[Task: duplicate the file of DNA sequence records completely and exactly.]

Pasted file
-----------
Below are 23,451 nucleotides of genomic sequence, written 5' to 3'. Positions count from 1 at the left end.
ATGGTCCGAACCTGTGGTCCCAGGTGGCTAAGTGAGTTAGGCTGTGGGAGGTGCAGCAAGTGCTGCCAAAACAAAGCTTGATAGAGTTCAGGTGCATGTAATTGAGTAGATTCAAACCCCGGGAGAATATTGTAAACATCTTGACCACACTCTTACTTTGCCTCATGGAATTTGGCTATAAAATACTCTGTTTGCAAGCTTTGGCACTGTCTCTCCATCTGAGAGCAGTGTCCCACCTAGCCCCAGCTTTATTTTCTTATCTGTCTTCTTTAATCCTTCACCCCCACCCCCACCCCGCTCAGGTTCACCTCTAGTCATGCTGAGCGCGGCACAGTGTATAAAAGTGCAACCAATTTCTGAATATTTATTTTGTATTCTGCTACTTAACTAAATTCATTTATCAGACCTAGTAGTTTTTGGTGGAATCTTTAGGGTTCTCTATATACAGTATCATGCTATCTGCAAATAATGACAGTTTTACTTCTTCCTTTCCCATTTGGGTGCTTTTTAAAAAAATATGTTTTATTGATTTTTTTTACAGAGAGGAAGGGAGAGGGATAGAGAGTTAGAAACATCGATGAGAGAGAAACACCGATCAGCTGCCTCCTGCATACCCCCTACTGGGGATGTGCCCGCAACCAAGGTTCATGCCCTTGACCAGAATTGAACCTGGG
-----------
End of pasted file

Below are 23,451 nucleotides of genomic sequence, written 5' to 3'. Positions count from 1 at the left end.
ATGGTCCGAACCTGTGGTCCCAGGTGGCTAAGTGAGTTAGGCTGTGGGAGGTGCAGCAAGTGCTGCCAAAACAAAGCTTGATAGAGTTCAGGTGCATGTAATTGAGTAGATTCAAACCCCGGGAGAATATTGTAAACATCTTGACCACACTCTTACTTTGCCTCATGGAATTTGGCTATAAAATACTCTGTTTGCAAGCTTTGGCACTGTCTCTCCATCTGAGAGCAGTGTCCCACCTAGCCCCAGCTTTATTTTCTTATCTGTCTTCTTTAATCCTTCACCCCCACCCCCACCCCGCTCAGGTTCACCTCTAGTCATGCTGAGCGCGGCACAGTGTATAAAAGTGCAACCAATTTCTGAATATTTATTTTGTATTCTGCTACTTAACTAAATTCATTTATCAGACCTAGTAGTTTTTGGTGGAATCTTTAGGGTTCTCTATATACAGTATCATGCTATCTGCAAATAATGACAGTTTTACTTCTTCCTTTCCCATTTGGGTGCTTTTTAAAAAAATATGTTTTATTGATTTTTTTTACAGAGAGGAAGGGAGAGGGATAGAGAGTTAGAAACATCGATGAGAGAGAAACACCGATCAGCTGCCTCCTGCATACCCCCTACTGGGGATGTGCCCGCAACCAAGGTTCATGCCCTTGACCAGAATTGAACCTGGG